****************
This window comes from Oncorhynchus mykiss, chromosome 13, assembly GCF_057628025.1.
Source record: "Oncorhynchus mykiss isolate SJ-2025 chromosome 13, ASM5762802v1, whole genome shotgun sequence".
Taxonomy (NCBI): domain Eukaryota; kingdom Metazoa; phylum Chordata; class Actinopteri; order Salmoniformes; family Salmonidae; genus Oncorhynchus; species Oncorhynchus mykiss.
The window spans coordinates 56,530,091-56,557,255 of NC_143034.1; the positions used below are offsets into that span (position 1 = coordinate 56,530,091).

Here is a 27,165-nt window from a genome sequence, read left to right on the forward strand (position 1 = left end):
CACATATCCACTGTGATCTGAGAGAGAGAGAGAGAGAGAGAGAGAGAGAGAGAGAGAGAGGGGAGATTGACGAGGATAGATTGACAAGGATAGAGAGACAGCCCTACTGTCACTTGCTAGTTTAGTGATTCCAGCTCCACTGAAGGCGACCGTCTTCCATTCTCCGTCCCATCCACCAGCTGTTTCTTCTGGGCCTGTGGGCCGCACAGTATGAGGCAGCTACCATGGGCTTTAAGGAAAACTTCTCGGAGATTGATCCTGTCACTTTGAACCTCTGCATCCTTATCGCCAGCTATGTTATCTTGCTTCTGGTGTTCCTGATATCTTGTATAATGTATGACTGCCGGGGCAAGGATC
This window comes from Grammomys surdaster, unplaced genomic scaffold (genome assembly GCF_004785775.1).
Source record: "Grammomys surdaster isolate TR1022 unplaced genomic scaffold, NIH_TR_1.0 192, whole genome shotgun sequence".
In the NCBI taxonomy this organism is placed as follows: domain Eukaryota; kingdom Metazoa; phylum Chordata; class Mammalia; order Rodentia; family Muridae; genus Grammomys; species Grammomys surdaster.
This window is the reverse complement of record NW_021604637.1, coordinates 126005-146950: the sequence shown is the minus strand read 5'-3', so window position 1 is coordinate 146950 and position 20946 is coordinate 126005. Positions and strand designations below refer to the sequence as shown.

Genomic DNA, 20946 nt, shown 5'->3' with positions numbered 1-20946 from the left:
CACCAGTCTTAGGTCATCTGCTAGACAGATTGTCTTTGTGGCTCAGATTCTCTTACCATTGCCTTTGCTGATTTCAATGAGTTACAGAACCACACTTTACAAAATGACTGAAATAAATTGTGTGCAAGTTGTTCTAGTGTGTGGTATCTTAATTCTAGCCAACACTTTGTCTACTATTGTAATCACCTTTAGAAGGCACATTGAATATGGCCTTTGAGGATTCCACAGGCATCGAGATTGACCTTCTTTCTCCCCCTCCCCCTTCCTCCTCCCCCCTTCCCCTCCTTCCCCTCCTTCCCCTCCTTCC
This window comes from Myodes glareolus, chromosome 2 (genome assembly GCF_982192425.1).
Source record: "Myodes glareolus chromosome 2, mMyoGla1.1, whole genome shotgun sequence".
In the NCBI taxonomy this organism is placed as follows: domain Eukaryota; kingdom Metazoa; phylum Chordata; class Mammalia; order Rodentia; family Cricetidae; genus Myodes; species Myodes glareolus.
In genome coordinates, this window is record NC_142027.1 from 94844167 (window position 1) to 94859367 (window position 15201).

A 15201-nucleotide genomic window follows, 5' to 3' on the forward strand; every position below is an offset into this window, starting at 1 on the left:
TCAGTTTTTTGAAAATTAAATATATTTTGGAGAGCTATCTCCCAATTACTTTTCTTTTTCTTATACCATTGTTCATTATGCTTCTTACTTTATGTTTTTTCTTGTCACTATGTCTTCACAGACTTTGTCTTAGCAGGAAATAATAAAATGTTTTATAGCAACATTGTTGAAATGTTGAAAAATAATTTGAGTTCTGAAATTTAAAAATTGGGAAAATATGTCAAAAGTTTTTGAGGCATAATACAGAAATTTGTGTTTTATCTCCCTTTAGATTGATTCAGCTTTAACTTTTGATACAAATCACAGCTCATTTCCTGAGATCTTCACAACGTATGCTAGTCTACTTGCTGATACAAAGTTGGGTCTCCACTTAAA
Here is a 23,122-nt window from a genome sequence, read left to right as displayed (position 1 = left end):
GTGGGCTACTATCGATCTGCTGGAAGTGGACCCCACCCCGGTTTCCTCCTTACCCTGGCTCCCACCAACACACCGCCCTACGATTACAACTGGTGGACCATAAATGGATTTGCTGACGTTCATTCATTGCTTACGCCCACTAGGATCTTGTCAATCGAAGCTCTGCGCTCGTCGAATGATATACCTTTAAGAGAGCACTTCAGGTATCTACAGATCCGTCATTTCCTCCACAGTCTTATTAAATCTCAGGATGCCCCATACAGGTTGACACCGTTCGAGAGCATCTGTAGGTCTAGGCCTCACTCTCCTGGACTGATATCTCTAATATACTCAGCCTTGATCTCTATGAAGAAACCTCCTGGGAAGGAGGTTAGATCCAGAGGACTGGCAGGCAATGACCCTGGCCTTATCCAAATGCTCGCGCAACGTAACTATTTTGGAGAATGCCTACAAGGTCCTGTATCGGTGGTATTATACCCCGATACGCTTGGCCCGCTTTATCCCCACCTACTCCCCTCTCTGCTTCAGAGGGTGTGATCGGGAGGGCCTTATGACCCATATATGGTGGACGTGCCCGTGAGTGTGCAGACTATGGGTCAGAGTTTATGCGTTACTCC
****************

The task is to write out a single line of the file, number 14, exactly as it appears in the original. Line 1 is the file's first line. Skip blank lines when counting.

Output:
Source record: "Myodes glareolus chromosome 2, mMyoGla1.1, whole genome shotgun sequence".